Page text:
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I picked up Jill Tweedie’s memoir, Eating Children, because I thought the title was both awful and intriguing; what on earth must her life have been like, I wondered, that she would give her autobiography such a horrible name?  Well, now I know.  It was at once exotic and mundane, strange and yet ordinary (by upper middle class standards of the time).  It was a world away from my upbringing, and I yet I relate to Jill Tweedie in many ways and on almost every page she says something which touches a nerve with me.

I’m not yet sure whether Jill grew to enjoy being a woman, as I haven’t finished reading it, but, like me, she was someone who from an early age harboured some resentment towards her assigned gender.

The future grew dark at the thought of all the beastly things I’d have to learn because I was a girl.

As a child I hated being a girl and still feel that it’s somehow wrong and deeply unfair that I haven’t grown up to be a man.  I was the only girl at school allowed to play football in PE, while the girls went off and did something boring like rounders; my favourite game at junior school was ‘armies’, where we had to crawl commando style through the long grass on the playing field and shoot our adversaries with imaginary machine guns; and even now I love to make my daughter’s eyes pop with admiration by flexing my impressive biceps in her direction.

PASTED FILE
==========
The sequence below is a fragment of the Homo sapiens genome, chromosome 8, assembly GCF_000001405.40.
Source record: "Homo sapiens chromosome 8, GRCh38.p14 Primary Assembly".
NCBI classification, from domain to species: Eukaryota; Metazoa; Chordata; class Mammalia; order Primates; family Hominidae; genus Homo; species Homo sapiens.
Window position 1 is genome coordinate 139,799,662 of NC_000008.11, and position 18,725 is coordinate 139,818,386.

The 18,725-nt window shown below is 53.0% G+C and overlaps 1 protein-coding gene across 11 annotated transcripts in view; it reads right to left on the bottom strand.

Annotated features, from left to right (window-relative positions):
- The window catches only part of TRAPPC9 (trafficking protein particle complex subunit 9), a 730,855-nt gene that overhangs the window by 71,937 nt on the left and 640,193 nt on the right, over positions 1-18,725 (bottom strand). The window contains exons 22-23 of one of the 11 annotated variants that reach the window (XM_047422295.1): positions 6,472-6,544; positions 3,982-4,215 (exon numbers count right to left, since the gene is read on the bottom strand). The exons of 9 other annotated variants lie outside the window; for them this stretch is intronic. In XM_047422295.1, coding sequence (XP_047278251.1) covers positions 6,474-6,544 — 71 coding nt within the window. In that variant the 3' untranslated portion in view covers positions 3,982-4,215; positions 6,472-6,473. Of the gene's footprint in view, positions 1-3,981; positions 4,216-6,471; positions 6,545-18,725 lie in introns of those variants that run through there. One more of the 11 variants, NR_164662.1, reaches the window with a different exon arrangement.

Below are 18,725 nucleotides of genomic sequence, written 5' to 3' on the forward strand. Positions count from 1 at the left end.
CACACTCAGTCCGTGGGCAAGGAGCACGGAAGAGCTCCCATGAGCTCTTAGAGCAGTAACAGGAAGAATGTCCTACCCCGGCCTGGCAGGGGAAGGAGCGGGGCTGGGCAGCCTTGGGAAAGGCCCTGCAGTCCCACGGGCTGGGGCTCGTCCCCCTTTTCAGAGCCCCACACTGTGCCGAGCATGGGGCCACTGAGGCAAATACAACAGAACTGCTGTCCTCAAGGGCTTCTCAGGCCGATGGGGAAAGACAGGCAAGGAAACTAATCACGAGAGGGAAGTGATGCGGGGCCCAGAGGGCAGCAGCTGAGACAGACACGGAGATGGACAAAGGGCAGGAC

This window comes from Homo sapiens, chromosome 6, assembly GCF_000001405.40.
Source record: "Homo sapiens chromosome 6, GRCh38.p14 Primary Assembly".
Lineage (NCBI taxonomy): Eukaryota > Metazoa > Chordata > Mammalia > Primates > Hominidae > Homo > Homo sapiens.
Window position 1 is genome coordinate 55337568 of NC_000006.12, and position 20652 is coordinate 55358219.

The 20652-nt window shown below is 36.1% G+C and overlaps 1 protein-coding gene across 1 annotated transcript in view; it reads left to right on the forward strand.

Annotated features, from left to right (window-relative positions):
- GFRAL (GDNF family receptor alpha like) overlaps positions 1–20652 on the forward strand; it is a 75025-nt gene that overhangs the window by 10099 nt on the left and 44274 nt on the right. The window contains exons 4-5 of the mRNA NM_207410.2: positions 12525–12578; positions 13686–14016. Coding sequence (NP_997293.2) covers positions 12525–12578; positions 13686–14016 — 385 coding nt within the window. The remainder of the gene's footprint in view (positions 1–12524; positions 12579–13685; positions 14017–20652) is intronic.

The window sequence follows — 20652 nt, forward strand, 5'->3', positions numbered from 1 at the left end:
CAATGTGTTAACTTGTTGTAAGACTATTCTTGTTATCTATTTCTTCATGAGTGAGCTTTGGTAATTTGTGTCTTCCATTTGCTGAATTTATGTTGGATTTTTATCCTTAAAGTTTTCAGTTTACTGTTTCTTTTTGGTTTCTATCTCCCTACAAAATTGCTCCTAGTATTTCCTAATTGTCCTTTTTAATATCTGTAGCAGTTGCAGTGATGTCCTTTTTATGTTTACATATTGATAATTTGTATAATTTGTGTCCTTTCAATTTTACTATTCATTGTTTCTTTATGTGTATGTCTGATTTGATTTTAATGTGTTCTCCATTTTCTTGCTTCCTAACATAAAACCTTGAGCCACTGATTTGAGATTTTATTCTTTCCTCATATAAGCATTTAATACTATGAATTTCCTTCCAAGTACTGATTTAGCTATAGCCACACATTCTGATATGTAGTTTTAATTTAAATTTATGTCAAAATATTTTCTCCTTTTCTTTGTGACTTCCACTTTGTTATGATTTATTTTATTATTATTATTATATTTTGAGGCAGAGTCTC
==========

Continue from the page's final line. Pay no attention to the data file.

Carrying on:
Anyway, I’ll have to finish reading and then review it in its entirety, but so far it’s the first book I’ve read since Sylvia Plath’s The Bell Jar, to provide me with that sense of identification.  Perhaps Eating Children is a Bell Jar for my middle age.

I’m surprised to see that it has only 12 ratings on Goodreads – it really deserves more.  Tweedie writes beautifully. lacing her prose with elements straight from fairy tale with their magic and exquisite descriptive qualities.  I’m sure any Angela Carter fan would enjoy it as much I am.

Post Script: This started really well and held my attention until she graduated from Swiss Finishing school and was immediately invited to a garden party at Buckingham Palace.  There’s always a sense that Jill Tweedie feels that she’s hard done by and yet her life was privileged by most people’s standards.  I’ve reached the part where she marries a Hungarian count.  She’s quite beastly to him (see how I’ve picked up the lingo) and just moans constantly.  I give up!  It just goes to show that some people are never satisfied.

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